Where to find models

posted on 15th of august, 2009

This is a common question amoung stock photographers. We are all told that images with models are better than images without. Being relatively shy about asking people to pose for us we often start with family and friends.

Eventually they get tired of our ever present camera and it forces us to re-examine the effort. We then ask friends to find us more friends. Sometimes this works and sometimes it doesn't. When it doesn't we feel stuck.

So now what do we do? There are few options available.

The first option is find a local agency. The upside to this is that the models are usually reliable. They don't want to loose their place in the agency so they are careful to follow directions. The downside is that not every agency is really an agency.

Many "agents" are nothing more than a social secretary for the girls in their group. If this is the case you may be paying a lot of money for a model who is not really up to the standards you were hoping for.

The other issue, of course, is the money. Agencies usually charge $50 to $300 an hour for their models with a 2 or 3 hour minimum. This is not true in all cases. Some agencies will send models out on "test shoots" where the model is basically auditioning for a later shoot. These types of shoots are done for little or no money paid to the model/agency.

You will want to check with your state about licensing of agencies to ensure that you are dealing with a legitimate business if you decide to go this route.

Most microstock photographers just don't have the funding to pay big bucks for models or operate in an area that is to remote to have an agency within a practical driving distance.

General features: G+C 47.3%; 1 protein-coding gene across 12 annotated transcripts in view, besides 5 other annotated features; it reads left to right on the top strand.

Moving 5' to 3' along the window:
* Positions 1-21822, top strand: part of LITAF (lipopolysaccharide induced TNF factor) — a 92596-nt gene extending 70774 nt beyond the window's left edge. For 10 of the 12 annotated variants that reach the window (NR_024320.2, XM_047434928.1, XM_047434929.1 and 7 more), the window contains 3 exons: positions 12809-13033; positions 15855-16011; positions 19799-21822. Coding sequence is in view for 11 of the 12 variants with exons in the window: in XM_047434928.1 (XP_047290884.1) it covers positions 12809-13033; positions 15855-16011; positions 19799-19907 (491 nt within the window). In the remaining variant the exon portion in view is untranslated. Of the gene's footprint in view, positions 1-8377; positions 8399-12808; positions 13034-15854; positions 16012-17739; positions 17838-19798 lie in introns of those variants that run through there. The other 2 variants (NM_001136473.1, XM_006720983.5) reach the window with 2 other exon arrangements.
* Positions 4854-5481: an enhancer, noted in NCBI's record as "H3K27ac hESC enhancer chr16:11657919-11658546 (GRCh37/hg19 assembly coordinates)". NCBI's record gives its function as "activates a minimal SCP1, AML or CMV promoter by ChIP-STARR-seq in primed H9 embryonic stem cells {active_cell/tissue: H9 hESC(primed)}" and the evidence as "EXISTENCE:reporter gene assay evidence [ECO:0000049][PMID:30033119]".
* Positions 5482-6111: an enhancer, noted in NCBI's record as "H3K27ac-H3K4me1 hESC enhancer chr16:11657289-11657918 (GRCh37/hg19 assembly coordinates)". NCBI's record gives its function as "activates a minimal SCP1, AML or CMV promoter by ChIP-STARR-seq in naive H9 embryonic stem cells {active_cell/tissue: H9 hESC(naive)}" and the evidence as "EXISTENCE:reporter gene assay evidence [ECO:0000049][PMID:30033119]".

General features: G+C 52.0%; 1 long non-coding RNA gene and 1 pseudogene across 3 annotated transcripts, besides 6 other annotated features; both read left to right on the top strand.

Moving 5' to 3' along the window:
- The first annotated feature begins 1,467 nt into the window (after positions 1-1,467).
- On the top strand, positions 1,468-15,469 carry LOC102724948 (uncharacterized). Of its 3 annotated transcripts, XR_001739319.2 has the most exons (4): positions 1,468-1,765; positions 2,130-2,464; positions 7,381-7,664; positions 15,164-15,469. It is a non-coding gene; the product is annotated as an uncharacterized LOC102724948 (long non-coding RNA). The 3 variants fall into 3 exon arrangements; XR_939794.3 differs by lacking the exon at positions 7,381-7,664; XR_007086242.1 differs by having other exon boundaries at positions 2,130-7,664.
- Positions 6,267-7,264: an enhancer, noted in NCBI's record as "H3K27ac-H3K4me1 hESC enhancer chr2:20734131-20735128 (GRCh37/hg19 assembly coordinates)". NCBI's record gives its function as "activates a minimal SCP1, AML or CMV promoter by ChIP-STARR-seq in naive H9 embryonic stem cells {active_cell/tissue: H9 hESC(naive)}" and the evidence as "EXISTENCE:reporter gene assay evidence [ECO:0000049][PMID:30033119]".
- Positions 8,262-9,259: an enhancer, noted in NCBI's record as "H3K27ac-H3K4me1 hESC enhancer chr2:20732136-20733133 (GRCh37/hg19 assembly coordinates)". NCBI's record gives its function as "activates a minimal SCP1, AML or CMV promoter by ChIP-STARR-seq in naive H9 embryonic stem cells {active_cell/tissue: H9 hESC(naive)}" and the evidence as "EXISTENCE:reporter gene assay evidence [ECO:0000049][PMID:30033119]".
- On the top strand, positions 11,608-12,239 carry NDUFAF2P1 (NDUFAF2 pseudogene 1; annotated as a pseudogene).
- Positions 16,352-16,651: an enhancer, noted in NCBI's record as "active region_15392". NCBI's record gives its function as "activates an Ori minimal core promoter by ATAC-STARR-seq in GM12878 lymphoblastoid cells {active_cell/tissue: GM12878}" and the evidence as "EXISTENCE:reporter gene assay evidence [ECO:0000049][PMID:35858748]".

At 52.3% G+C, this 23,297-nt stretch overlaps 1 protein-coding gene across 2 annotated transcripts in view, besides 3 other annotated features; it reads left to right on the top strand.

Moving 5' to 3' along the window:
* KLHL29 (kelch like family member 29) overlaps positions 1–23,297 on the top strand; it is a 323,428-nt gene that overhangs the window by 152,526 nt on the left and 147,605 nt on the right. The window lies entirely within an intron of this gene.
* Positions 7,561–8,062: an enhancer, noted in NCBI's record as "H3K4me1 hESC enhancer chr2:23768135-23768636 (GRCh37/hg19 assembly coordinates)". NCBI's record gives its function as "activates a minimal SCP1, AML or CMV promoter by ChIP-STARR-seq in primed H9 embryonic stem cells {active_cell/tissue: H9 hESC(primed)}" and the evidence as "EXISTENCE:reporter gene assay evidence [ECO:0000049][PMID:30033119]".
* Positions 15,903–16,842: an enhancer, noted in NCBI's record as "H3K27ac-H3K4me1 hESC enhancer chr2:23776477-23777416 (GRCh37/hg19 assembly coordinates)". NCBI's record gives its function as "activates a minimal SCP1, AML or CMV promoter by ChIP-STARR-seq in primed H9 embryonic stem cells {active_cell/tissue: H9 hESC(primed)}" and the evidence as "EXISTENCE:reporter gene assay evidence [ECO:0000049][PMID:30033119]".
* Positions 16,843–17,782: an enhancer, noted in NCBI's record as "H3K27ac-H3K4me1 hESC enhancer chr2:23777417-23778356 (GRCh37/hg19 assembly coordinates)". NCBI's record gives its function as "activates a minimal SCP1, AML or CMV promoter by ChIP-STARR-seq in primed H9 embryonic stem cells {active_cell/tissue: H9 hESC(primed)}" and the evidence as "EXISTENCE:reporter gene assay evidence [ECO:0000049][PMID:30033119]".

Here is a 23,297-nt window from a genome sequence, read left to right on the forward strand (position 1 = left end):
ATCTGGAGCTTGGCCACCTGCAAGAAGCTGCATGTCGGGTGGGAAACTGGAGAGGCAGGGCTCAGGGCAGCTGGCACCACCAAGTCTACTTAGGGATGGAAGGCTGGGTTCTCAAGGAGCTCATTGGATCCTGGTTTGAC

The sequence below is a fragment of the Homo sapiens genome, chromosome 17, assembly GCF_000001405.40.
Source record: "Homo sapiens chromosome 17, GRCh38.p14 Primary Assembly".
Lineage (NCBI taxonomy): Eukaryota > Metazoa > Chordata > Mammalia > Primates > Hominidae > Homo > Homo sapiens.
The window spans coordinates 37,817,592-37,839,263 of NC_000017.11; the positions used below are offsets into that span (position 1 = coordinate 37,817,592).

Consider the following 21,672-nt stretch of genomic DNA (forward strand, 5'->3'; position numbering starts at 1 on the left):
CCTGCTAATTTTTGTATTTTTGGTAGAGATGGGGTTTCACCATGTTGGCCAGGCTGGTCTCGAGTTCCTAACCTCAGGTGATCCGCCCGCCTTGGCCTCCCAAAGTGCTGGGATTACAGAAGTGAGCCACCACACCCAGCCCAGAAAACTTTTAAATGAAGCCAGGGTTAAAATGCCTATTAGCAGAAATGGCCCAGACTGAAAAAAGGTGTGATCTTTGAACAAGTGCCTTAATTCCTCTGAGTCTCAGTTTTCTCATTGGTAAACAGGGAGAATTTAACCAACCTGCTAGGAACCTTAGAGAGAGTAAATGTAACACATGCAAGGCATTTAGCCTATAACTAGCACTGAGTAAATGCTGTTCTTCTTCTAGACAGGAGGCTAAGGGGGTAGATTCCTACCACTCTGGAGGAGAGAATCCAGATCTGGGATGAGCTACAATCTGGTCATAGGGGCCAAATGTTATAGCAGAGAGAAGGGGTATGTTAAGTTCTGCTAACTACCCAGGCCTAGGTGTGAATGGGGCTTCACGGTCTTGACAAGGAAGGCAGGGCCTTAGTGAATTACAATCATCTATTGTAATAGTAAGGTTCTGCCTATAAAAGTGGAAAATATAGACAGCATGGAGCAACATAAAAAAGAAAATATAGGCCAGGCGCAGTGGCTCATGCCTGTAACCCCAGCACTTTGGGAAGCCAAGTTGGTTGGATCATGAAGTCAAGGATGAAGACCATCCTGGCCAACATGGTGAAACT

For these situations you can join model/photographer social sites like Model Mayhem or One Model Place. Model Mayhem is free to join but OMP does have an annual fee.

These places make an effort to screen members so that only people who truly have a desire to be there become members. You can browse their portfolio to see if you like their look and many models will work TFCD.

This means Time For CD. In other words they will model for you as long as you provide them with a disk of the finished images. The catch here is that you will still want to be clear on how the model can use the images. Most will simply want to post the pictures in their online portfolio but others will want to sell posters or greeting cards using the images. Just make sure that everyone is on the same page before the shutter starts to click.

You can also post casting calls on these sites. It's best to check any references or other information that they post in their profiles. Because there is no commitment to the site on the part of the models or the photographers you can sometimes get a model who doesn't show up or who arrives completely not ready for the shoot.

In that same vein you could post a casting call on your FB page, My Space page or Craigslist. Again just be explicit is detailing what you want and what you are willing to give the model in exchange. And always spell out up front that you will require a model release. It's amazing how many "models" are not willing to sign a release.

Comments (6)

Posted by Suebmtl on October 14, 2010
Very interesting.Thanks
Posted by Alangorr on August 20, 2009
Very helpful blog. As someone who has exasperated most of his friends and now turned to professional models, I completely agree. Here in the UK we have a social/photography/model site called 'Purestorm' which I recommend.
Posted by Starletdarlene on August 16, 2009
Nice blog, Thanks
Posted by Mani33 on August 16, 2009
Interesting! Thanks for sharing.
Cheers ;)
Posted by Rebeccaosborn on August 16, 2009
nice blog, thanks!!
Posted by Wildmac on August 15, 2009
Great blog, thank you.

Comments (6)

This article has been read 1324 times. 4 readers have found this article useful.
Photo credits: Nancy Catherine Walker.

About me

Freelance photographer with experience in celebrity events, advertising/commercial work and portraiture.

Mashantucket, US

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